Later that same night, My Brightest Diamond gave what was arguably the best set of the festival to an enthusiastic crowd at The Rickshaw Stop. Classically trained artist Shara Nova stole the limelight as she gave a high energy and universally stimulating performance to the late-night crowd. A classically trained opera singer with a tenured career, Nova’s vocal ability was at no point on trial, but her ability to give a visually provocative performance at such a small and limited venue proved to be the distinguishing factor in the show. She demanded the audience’s full attention from the moment her set began. As the lights dimmed, the music began to the discombobulation of the audience as the band had not yet appeared onstage. The double meaning of the opening number immediately made sense as more and more audience members noticed Nova emerge from the crowd and walk toward the stage, repeating the titular line from her first song “It’s Me on the Dance Floor.” What followed was a set that started with and sustained a high level of energy throughout. Nova’s setlist was comprehensive of her band’s repertoire, including hits both new and old, even throwing in a cover of The Strangeloves’ “I Want Candy” just to bring some nostalgia to the show.
Northern California native Jason Lytle, mostly made famous from his tenure as frontman of indie band Grandaddy played an acoustic set to an audience at the Swedish American hall that was all too excited to take part in the performance. As Lytle took the stage, he sat in front of a piano as a white backdrop appeared behind him, onto it personal pictures and home movies were projected during the music, while video of a burning campfire played in between his songs as he addressed the crowd. After the second piece, he jokingly held his hands up to the projected flame to warm himself up. The set took on a deeply personal feel early on. In lieu of merchandise, Lytle decided to hold a fundraiser in memorial of his late dog, Tippy. He announced that he was releasing new music as a part of a fundraiser to benefit San Francisco charity Muttville, an organization facilitating adoptions of senior dogs. The rest of the long set was filled with hits prompting the audience to sing along to most songs throughout the night.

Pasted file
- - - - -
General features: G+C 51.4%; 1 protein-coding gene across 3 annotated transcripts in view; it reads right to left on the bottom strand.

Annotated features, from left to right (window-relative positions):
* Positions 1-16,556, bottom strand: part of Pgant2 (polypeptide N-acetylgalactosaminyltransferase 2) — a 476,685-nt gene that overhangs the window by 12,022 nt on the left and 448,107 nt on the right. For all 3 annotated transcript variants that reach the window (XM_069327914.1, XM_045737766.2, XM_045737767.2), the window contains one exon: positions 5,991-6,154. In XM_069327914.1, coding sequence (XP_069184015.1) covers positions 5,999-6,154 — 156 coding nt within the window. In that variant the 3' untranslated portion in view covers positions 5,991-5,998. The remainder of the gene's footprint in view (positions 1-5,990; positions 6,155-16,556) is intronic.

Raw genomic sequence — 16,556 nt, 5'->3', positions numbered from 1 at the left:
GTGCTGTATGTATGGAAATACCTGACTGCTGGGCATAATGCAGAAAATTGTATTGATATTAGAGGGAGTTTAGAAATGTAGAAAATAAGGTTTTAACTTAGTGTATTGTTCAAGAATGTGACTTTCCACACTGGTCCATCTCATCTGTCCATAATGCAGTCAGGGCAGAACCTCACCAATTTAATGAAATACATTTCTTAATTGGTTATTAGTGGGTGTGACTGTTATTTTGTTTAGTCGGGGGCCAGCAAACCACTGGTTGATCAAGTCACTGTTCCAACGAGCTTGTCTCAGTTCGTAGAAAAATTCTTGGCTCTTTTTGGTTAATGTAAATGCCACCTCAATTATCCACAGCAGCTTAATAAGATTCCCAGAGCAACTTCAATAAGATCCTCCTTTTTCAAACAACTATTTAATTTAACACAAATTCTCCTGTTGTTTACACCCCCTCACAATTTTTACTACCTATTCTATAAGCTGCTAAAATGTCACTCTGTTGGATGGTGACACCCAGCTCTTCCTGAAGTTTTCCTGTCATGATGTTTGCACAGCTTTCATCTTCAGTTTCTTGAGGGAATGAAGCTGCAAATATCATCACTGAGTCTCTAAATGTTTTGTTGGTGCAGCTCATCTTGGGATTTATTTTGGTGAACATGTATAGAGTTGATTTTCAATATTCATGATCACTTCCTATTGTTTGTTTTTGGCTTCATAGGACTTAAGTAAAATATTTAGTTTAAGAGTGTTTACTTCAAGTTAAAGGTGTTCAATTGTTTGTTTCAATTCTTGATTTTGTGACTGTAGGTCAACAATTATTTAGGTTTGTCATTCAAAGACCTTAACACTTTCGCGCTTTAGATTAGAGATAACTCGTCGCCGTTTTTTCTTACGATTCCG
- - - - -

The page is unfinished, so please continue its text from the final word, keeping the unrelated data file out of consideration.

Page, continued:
Noise Pop 2019 ended in a specular and fitting fashion. Sunday night at The Chapel, The Marías performed to a sold-out crowd and epitomized Noise Pop’s artistic mission. The band itself played a multilingual set that drew continuous roars from the audience. Their smooth pop aura encouraged a positive vibe from the house well into the night. Good vibes were sent and received from the minute they opened with Spanish song “Cariño” to the unexpected moment when they covered Britney Spears’ classic “Baby One More Time.” In so many ways, this night reflected the mission of the Noise Pop movement; a young and light-hearted crowd eagerly waiting for a band with nothing short of a bright future destined on the horizon. It seemed fitting for this to be the last show left on our pallet before the festival went away for the next year. Until then, we can only wait to see what comes from the emerging artists we have just met, to the new and emerging ones who are destined to appear on the bill next year.